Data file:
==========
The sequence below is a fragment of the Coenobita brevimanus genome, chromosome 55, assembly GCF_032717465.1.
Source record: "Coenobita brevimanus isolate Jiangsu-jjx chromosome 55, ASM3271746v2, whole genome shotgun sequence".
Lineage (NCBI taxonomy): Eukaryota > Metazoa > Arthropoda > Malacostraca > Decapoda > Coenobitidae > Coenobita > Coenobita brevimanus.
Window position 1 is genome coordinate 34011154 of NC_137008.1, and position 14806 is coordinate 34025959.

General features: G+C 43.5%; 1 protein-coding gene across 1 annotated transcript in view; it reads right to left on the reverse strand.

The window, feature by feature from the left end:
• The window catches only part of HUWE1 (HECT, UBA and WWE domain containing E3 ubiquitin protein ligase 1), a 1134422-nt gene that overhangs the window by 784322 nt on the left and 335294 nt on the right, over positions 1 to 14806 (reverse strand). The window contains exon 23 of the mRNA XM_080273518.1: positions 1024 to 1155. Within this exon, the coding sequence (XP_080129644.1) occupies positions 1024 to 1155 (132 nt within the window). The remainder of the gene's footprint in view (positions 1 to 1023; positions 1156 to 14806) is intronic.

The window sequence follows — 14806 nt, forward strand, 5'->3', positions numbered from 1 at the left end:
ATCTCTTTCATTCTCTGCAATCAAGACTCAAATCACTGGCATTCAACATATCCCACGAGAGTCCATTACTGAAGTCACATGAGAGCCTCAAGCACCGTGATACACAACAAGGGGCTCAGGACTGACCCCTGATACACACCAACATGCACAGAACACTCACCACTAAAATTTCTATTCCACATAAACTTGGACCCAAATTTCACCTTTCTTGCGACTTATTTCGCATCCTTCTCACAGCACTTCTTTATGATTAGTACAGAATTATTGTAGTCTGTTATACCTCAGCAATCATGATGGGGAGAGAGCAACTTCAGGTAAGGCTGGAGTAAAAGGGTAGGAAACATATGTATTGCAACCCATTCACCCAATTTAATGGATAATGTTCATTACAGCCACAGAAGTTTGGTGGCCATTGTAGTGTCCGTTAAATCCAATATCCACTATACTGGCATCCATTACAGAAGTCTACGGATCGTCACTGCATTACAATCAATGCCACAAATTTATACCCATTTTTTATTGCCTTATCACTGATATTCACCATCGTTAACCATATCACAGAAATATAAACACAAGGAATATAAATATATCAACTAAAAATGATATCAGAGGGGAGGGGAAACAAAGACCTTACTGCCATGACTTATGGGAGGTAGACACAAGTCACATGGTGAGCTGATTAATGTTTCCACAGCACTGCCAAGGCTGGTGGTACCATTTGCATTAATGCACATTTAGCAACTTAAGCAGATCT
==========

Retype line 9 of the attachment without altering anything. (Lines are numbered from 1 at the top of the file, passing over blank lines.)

ATCTCTTTCATTCTCTGCAATCAAGACTCAAATCACTGGCATTCAACATATCCCACGAGAGTCCATTACTGAAGTCACATGAGAGCCTCAAGCACCGTGATACACAACAAGGGGCTCAGGACTGACCCCTGATACACACCAACATGCACAGAACACTCACCACTAAAATTTCTATTCCACATAAACTTGGACCCAAATTTCACCTTTCTTGCGACTTATTTCGCATCCTTCTCACAGCACTTCTTTATGATTAGTACAGAATTATTGTAGTCTGTTATACCTCAGCAATCATGATGGGGAGAGAGCAACTTCAGGTAAGGCTGGAGTAAAAGGGTAGGAAACATATGTATTGCAACCCATTCACCCAATTTAATGGATAATGTTCATTACAGCCACAGAAGTTTGGTGGCCATTGTAGTGTCCGTTAAATCCAATATCCACTATACTGGCATCCATTACAGAAGTCTACGGATCGTCACTGCATTACAATCAATGCCACAAATTTATACCCATTTTTTATTGCCTTATCACTGATATTCACCATCGTTAACCATATCACAGAAATATAAACACAAGGAATATAAATATATCAACTAAAAATGATATCAGAGGGGAGGGGAAACAAAGACCTTACTGCCATGACTTATGGGAGGTAGACACAAGTCACATGGTGAGCTGATTAATGTTTCCACAGCACTGCCAAGGCTGGTGGTACCATTTGCATTAATGCACATTTAGCAACTTAAGCAGATCT